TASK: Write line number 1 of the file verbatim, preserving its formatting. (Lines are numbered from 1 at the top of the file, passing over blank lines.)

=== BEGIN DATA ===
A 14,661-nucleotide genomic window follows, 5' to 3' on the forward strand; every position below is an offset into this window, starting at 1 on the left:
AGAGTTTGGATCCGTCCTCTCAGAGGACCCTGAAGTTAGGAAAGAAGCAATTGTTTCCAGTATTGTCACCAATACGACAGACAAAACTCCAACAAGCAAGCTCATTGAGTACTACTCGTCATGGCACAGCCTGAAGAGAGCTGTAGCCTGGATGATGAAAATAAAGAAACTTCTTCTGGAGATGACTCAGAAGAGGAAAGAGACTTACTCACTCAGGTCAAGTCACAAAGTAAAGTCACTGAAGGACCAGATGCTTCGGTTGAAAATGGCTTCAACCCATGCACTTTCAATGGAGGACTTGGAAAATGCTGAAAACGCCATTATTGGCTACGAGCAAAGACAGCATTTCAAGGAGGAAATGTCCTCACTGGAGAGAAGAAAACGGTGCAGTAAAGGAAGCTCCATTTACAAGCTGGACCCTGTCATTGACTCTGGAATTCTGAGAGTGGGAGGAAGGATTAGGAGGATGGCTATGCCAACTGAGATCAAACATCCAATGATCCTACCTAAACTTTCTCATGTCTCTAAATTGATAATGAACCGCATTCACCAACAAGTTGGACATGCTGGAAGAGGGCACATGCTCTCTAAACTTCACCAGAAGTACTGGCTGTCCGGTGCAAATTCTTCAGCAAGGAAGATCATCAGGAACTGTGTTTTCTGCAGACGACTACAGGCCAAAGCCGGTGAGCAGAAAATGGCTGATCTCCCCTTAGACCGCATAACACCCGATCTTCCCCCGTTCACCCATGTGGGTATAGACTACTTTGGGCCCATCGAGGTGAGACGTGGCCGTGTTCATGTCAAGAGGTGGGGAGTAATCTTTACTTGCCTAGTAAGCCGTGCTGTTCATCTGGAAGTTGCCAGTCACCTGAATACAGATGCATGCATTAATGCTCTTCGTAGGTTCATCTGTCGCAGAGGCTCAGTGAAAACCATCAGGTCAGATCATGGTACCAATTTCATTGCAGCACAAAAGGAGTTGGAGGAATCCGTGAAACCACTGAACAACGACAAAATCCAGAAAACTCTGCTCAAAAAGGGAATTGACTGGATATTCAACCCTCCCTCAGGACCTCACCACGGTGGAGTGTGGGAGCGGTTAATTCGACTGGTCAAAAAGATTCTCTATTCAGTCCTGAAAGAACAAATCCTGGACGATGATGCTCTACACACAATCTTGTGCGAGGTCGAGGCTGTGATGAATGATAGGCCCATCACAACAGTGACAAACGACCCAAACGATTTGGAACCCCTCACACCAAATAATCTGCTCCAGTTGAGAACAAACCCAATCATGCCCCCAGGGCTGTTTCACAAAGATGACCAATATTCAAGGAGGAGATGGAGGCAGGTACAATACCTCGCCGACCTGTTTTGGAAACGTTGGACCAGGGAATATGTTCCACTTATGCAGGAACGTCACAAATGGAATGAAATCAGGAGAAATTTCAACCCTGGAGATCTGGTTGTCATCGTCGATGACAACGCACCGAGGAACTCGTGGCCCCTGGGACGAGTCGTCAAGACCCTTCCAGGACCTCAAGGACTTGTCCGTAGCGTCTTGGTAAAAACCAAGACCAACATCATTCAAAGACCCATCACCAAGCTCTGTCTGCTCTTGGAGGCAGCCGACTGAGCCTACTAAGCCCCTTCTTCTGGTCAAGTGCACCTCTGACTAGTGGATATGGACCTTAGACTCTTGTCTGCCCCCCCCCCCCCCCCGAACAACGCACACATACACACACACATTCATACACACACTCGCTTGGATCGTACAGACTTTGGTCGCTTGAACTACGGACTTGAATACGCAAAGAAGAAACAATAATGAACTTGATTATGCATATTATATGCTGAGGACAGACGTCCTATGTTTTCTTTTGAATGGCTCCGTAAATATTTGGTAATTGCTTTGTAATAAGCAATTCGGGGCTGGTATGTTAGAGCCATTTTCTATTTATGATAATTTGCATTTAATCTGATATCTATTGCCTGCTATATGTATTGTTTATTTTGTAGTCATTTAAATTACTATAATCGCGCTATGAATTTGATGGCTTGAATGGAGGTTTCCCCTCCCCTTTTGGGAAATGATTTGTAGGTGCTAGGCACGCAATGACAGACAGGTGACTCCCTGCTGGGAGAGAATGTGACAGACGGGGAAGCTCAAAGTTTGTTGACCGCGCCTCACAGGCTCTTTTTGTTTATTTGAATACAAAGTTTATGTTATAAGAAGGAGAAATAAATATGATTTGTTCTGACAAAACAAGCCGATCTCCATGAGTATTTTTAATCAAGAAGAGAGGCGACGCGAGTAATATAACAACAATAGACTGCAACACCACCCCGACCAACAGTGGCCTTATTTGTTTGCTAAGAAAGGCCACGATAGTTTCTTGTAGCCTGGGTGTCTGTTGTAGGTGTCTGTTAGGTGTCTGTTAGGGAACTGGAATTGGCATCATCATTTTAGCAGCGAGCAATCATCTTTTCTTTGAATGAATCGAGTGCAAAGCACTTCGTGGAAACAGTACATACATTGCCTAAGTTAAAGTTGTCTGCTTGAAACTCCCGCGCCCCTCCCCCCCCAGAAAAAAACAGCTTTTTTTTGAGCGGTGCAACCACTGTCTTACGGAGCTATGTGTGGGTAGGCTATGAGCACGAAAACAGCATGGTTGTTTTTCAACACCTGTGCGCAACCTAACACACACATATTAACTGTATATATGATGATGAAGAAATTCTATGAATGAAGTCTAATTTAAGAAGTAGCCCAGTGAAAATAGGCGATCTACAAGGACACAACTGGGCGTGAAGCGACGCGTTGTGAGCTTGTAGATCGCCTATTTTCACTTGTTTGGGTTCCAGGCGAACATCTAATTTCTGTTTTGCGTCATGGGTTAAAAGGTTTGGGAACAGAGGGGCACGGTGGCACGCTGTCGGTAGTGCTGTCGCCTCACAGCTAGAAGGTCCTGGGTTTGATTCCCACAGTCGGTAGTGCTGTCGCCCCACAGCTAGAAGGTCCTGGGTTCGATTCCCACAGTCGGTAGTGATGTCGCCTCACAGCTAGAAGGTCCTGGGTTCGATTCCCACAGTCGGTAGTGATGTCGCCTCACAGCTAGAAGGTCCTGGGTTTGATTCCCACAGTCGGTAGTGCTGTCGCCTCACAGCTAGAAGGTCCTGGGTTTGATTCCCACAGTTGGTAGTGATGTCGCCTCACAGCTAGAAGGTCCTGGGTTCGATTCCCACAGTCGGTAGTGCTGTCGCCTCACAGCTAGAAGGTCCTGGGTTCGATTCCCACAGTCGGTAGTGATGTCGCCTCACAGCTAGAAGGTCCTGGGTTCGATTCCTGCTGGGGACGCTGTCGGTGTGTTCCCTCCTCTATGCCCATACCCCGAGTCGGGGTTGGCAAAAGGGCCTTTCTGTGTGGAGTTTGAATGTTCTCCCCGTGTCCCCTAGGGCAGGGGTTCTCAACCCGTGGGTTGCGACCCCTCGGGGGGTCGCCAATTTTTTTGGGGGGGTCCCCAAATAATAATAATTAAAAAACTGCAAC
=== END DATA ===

A 14,661-nucleotide genomic window follows, 5' to 3' on the forward strand; every position below is an offset into this window, starting at 1 on the left: